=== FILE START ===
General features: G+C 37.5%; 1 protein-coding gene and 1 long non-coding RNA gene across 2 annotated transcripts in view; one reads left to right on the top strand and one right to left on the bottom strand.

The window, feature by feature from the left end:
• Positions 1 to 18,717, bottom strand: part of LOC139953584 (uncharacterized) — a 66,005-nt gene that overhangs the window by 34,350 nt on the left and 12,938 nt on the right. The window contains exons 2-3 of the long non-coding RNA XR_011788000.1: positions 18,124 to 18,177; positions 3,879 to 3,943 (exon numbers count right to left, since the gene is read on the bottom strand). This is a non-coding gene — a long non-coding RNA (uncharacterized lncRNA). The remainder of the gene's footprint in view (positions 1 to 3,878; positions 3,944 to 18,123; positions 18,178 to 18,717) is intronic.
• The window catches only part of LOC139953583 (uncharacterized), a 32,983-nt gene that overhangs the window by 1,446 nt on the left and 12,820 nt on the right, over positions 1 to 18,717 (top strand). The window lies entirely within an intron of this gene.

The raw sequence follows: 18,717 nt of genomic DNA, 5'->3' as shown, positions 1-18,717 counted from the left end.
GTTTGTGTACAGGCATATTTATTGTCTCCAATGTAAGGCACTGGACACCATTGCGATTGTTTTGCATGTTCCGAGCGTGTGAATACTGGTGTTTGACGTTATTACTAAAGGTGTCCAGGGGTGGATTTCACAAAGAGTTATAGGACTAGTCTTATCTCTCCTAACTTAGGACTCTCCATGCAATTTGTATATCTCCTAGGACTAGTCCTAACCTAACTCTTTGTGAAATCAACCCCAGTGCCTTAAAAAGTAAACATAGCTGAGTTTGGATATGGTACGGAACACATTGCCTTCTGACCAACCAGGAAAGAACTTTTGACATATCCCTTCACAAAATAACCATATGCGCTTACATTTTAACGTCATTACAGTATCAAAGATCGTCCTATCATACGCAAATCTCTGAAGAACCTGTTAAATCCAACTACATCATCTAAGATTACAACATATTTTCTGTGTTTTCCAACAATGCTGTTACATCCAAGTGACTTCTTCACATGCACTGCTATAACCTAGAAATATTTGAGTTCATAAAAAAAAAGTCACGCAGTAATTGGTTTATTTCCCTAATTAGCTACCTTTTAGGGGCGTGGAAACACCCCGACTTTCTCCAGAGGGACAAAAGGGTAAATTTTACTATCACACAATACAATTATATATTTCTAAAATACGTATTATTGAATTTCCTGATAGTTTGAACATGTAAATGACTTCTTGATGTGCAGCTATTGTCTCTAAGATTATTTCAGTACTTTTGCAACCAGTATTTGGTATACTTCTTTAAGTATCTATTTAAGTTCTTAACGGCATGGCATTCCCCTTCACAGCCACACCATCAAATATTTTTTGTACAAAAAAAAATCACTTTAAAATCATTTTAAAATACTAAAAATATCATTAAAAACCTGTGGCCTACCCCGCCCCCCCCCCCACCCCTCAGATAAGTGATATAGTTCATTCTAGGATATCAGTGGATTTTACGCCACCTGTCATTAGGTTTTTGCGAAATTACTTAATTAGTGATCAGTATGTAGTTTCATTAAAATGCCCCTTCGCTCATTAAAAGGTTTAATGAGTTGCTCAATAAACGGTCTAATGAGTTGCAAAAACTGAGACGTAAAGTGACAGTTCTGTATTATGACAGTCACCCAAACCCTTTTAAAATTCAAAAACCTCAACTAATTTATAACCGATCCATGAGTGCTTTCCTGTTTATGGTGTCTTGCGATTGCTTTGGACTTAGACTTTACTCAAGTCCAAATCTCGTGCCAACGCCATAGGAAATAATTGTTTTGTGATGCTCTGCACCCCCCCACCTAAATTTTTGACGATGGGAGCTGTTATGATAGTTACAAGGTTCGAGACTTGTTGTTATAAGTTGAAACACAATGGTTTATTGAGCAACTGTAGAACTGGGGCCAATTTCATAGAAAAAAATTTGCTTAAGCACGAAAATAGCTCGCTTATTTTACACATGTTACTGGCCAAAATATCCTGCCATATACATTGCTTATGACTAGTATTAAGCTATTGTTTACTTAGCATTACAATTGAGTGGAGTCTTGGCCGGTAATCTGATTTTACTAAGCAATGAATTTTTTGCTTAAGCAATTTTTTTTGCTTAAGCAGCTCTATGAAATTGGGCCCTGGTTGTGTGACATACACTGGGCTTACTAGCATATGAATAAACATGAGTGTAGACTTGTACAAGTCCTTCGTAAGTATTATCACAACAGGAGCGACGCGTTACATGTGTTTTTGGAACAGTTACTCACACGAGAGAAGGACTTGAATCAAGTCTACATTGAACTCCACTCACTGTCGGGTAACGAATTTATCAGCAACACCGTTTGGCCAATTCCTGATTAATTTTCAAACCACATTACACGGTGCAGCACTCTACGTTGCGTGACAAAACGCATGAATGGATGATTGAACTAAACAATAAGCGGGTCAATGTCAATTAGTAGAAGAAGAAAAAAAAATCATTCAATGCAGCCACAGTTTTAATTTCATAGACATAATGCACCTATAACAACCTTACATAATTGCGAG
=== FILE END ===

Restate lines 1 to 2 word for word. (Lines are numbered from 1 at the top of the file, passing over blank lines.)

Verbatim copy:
General features: G+C 37.5%; 1 protein-coding gene and 1 long non-coding RNA gene across 2 annotated transcripts in view; one reads left to right on the top strand and one right to left on the bottom strand.

The window, feature by feature from the left end: